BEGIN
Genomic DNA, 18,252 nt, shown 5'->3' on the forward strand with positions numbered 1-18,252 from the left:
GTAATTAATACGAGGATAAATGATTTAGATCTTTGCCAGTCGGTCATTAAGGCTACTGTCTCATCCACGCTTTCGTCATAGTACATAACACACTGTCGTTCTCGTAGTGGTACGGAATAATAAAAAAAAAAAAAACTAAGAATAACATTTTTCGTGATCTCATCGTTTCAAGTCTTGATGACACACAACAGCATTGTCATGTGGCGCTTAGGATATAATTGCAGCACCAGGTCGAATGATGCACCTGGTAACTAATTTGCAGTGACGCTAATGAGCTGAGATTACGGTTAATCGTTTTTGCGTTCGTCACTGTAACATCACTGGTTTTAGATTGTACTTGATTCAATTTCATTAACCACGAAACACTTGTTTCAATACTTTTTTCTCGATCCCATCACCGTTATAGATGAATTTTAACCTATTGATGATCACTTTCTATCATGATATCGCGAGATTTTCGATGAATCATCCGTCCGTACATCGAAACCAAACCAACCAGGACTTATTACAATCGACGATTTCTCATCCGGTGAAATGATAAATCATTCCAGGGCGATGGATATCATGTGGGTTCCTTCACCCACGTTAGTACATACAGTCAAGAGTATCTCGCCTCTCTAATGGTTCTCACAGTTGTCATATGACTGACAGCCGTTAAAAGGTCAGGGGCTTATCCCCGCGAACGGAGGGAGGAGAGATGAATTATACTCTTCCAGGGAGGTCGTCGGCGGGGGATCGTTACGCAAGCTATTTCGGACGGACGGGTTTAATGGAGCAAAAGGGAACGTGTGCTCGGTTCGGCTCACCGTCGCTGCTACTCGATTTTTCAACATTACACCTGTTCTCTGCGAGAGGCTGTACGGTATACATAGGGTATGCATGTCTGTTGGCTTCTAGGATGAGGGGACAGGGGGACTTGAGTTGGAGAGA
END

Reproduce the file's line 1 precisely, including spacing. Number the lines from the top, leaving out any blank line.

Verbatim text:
Genomic DNA, 18,252 nt, shown 5'->3' on the forward strand with positions numbered 1-18,252 from the left: